“To be a good farmer, you have to be really good at a lot of things,” says Leora Barish, founder of non-profit veteran farming organization Heroic Food. “What [people] don’t realize is that veterans are great for farms and farming and for our food supply because they have a work ethic like nobody’s business and they have the endurance and they have the mission drive and grit and everything else that are required to start a farm.” Barish started the Heroic Food Farm in the spring of 2015 as a vehicle for teaching and training military veterans in sustainable farming so that they can utilize their unique skills in a new way. Inhabitat recently visited the farm, located just outside of Hudson, NY, to find out more about its inspiring mission as the country’s first comprehensive residential farm training program designed exclusively for veterans. Watch our video to learn about Heroic Food and how you can support this worthy and important program.
Returning to normal life after serving in the armed forces can be a stressful and demoralizing experience for many veterans, especially when they are unable to find a job, or find one that is fulfilling and puts their specific skills to good use.
“There’s no process in this culture for returning veterans to help them recover from the effects of their service but also to help them adjust to a radically different set of moral imperatives,” Barish told us. “To expect people to come from one to another is completely unreasonable.”
RELATED: Heroic Food Farm gives returning veterans a new mission cultivating sustainably grown food
Heroic Food is an opportunity to train veterans for employment that is surprisingly congruous with their past experiences, while also helping to solve America’s farming crisis. With six times more farmers over the age of 65 than farmers 34 and under (according to a study by the National Young Farmers’ Coalition), the United States is facing a dangerous situation for the future of our food supply. One of the biggest problems with recruiting young farmers, in addition to higher costs of farm startup and operation, is that not everyone has the drive, determination and stamina necessary to work a farm successfully. Thomas Burrall, Heroic Food’s Program and Training Director and a veteran himself, explains that these characteristics are already deeply ingrained in service women and men.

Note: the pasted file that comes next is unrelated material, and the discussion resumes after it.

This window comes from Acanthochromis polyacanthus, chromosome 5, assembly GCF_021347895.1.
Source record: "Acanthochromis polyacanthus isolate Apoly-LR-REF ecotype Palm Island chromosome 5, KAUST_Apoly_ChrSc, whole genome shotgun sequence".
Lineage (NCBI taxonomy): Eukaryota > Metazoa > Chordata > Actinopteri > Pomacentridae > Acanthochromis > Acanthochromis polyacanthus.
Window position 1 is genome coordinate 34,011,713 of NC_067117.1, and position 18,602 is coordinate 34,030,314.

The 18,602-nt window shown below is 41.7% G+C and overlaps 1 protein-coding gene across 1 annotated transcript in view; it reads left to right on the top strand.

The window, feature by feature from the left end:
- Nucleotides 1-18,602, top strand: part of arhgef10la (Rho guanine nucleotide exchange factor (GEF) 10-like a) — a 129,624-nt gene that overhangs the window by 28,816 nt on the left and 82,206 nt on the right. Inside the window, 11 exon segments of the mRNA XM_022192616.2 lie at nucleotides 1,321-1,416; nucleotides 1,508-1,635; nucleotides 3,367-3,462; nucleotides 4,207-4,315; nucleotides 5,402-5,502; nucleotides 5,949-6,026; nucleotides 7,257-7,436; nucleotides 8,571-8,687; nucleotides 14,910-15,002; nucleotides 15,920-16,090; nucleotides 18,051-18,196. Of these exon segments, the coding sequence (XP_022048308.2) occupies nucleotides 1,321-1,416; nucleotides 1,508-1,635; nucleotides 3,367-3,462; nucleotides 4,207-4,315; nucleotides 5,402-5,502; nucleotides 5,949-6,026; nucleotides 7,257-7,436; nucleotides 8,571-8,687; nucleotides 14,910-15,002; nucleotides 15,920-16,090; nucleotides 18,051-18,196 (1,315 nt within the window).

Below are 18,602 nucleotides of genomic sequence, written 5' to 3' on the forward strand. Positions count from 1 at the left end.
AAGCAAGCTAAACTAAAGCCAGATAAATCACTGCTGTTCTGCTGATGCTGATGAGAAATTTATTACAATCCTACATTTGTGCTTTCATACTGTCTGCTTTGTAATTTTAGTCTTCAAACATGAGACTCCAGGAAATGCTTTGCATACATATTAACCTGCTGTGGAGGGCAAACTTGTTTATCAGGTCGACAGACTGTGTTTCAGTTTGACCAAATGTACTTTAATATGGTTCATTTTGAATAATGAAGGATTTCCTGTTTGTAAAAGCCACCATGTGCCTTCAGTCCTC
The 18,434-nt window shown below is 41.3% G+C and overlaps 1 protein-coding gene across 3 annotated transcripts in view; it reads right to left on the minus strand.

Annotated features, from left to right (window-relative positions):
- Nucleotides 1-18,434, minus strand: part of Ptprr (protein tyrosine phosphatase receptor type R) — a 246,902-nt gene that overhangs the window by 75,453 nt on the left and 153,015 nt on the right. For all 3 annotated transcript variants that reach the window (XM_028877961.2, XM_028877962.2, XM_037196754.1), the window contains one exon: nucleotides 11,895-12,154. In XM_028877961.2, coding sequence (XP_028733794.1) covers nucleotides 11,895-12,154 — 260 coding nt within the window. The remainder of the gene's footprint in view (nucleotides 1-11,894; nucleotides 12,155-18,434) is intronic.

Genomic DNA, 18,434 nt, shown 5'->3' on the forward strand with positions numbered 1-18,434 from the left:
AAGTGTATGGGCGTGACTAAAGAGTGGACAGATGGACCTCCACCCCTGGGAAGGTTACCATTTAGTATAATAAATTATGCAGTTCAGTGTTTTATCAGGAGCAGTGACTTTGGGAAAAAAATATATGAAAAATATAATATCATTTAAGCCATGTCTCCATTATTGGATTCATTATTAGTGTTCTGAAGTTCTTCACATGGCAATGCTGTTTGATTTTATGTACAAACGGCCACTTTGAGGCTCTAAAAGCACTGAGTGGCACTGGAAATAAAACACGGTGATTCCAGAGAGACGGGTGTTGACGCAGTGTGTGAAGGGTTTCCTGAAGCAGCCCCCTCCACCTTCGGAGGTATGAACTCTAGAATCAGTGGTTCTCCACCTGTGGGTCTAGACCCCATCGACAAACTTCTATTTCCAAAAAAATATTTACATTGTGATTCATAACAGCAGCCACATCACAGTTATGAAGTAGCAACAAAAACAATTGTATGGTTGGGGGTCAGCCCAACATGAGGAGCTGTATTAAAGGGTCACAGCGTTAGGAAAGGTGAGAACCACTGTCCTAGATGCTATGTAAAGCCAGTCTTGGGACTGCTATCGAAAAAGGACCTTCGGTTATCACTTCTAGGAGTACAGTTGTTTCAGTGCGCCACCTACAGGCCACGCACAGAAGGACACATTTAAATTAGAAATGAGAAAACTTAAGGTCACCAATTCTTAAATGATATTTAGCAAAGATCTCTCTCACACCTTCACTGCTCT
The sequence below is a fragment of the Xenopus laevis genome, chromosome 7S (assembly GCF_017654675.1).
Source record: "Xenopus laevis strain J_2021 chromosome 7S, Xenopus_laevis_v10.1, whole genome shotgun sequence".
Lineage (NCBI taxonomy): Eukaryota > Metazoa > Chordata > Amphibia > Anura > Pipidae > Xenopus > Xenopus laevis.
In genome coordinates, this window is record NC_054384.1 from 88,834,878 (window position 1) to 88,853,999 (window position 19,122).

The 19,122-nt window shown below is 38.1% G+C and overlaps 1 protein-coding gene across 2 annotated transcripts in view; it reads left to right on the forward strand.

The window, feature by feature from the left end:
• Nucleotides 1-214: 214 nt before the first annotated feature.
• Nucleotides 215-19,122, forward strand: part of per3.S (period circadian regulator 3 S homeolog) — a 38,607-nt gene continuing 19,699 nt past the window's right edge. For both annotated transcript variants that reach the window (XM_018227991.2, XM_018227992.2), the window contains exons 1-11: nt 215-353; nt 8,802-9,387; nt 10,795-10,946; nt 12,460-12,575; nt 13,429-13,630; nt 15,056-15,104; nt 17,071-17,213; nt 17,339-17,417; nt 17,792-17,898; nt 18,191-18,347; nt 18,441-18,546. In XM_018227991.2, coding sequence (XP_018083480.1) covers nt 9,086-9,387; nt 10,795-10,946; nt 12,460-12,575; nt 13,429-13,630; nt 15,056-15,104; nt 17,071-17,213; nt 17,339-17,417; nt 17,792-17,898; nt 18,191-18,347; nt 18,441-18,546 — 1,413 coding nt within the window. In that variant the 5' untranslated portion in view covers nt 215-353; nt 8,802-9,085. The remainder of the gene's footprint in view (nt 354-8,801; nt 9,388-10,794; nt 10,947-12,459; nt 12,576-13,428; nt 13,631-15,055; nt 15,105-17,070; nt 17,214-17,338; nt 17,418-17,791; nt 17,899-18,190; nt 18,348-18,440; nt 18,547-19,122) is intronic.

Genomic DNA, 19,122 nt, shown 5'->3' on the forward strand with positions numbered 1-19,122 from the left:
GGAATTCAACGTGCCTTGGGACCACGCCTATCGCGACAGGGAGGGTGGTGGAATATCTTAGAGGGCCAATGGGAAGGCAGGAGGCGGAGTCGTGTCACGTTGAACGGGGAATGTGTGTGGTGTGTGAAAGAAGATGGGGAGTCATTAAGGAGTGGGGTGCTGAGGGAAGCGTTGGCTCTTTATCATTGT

“Somebody’s that’s in the military, they have a different mindset,” Burrall told us. “They’re organized, they’re disciplined. They learn certain character traits that really fit well with farming.”
The mission-based work that farming offers is also important to understanding why it is so well-suited to those who have a military background.
“One of the things that veterans miss so much when they’re separated from the military is a mission,” says Barish. “They can get jobs sometimes, but it’s not a mission.”
Heroic Food is currently in the process of raising funds for the second stage of its master plan by Ennead Lab and RAFT Landscape Architecture, which will transform the old farm into a complex with eight supportive housing units built to passive house standards, a community facility and a greenhouse.
To learn more about how you can support Heroic, check out our video above or visit the Heroic Food website.
+ Heroic Food